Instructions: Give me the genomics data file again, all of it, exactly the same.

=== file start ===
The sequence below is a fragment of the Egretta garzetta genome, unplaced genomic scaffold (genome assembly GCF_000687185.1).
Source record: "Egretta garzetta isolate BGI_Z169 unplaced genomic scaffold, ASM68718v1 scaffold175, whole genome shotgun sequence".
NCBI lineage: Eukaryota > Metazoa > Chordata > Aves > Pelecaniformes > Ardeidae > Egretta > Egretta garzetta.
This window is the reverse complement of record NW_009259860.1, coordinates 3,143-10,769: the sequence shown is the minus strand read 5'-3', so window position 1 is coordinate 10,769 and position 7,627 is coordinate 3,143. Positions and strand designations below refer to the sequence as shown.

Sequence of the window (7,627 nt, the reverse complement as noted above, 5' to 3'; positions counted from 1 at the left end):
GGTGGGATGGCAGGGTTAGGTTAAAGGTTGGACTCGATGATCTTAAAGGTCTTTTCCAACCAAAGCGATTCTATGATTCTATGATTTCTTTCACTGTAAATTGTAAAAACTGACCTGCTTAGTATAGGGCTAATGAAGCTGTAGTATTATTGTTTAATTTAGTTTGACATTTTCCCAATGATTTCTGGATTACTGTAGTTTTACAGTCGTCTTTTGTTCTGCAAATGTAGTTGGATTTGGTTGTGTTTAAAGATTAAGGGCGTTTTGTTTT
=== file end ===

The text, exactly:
The sequence below is a fragment of the Egretta garzetta genome, unplaced genomic scaffold (genome assembly GCF_000687185.1).
Source record: "Egretta garzetta isolate BGI_Z169 unplaced genomic scaffold, ASM68718v1 scaffold175, whole genome shotgun sequence".
NCBI lineage: Eukaryota > Metazoa > Chordata > Aves > Pelecaniformes > Ardeidae > Egretta > Egretta garzetta.
This window is the reverse complement of record NW_009259860.1, coordinates 3,143-10,769: the sequence shown is the minus strand read 5'-3', so window position 1 is coordinate 10,769 and position 7,627 is coordinate 3,143. Positions and strand designations below refer to the sequence as shown.

Sequence of the window (7,627 nt, the reverse complement as noted above, 5' to 3'; positions counted from 1 at the left end):
GGTGGGATGGCAGGGTTAGGTTAAAGGTTGGACTCGATGATCTTAAAGGTCTTTTCCAACCAAAGCGATTCTATGATTCTATGATTTCTTTCACTGTAAATTGTAAAAACTGACCTGCTTAGTATAGGGCTAATGAAGCTGTAGTATTATTGTTTAATTTAGTTTGACATTTTCCCAATGATTTCTGGATTACTGTAGTTTTACAGTCGTCTTTTGTTCTGCAAATGTAGTTGGATTTGGTTGTGTTTAAAGATTAAGGGCGTTTTGTTTT